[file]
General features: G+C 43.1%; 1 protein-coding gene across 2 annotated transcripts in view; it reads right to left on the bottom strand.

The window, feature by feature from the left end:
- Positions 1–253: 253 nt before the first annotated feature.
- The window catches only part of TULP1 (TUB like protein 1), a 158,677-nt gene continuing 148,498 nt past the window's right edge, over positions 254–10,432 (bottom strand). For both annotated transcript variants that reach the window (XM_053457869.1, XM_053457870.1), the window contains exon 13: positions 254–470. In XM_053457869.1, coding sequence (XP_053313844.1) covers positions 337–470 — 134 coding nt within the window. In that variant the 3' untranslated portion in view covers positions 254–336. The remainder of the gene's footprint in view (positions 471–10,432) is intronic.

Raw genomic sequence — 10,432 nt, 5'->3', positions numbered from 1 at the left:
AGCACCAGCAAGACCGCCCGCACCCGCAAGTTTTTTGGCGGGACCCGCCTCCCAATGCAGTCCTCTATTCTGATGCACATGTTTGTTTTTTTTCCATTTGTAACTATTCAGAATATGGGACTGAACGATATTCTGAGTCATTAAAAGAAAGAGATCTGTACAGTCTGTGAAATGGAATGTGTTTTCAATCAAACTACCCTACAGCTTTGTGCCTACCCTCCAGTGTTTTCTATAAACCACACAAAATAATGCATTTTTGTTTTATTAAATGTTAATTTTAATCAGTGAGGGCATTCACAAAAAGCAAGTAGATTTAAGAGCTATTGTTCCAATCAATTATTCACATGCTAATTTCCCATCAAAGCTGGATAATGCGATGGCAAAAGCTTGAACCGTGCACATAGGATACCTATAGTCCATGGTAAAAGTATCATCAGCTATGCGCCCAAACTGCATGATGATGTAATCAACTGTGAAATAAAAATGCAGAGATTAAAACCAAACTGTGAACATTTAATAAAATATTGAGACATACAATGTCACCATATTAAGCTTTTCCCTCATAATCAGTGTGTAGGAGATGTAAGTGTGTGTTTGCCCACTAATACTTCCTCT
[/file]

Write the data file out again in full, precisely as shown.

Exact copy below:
General features: G+C 43.1%; 1 protein-coding gene across 2 annotated transcripts in view; it reads right to left on the bottom strand.

The window, feature by feature from the left end:
- Positions 1–253: 253 nt before the first annotated feature.
- The window catches only part of TULP1 (TUB like protein 1), a 158,677-nt gene continuing 148,498 nt past the window's right edge, over positions 254–10,432 (bottom strand). For both annotated transcript variants that reach the window (XM_053457869.1, XM_053457870.1), the window contains exon 13: positions 254–470. In XM_053457869.1, coding sequence (XP_053313844.1) covers positions 337–470 — 134 coding nt within the window. In that variant the 3' untranslated portion in view covers positions 254–336. The remainder of the gene's footprint in view (positions 471–10,432) is intronic.

Raw genomic sequence — 10,432 nt, 5'->3', positions numbered from 1 at the left:
AGCACCAGCAAGACCGCCCGCACCCGCAAGTTTTTTGGCGGGACCCGCCTCCCAATGCAGTCCTCTATTCTGATGCACATGTTTGTTTTTTTTCCATTTGTAACTATTCAGAATATGGGACTGAACGATATTCTGAGTCATTAAAAGAAAGAGATCTGTACAGTCTGTGAAATGGAATGTGTTTTCAATCAAACTACCCTACAGCTTTGTGCCTACCCTCCAGTGTTTTCTATAAACCACACAAAATAATGCATTTTTGTTTTATTAAATGTTAATTTTAATCAGTGAGGGCATTCACAAAAAGCAAGTAGATTTAAGAGCTATTGTTCCAATCAATTATTCACATGCTAATTTCCCATCAAAGCTGGATAATGCGATGGCAAAAGCTTGAACCGTGCACATAGGATACCTATAGTCCATGGTAAAAGTATCATCAGCTATGCGCCCAAACTGCATGATGATGTAATCAACTGTGAAATAAAAATGCAGAGATTAAAACCAAACTGTGAACATTTAATAAAATATTGAGACATACAATGTCACCATATTAAGCTTTTCCCTCATAATCAGTGTGTAGGAGATGTAAGTGTGTGTTTGCCCACTAATACTTCCTCT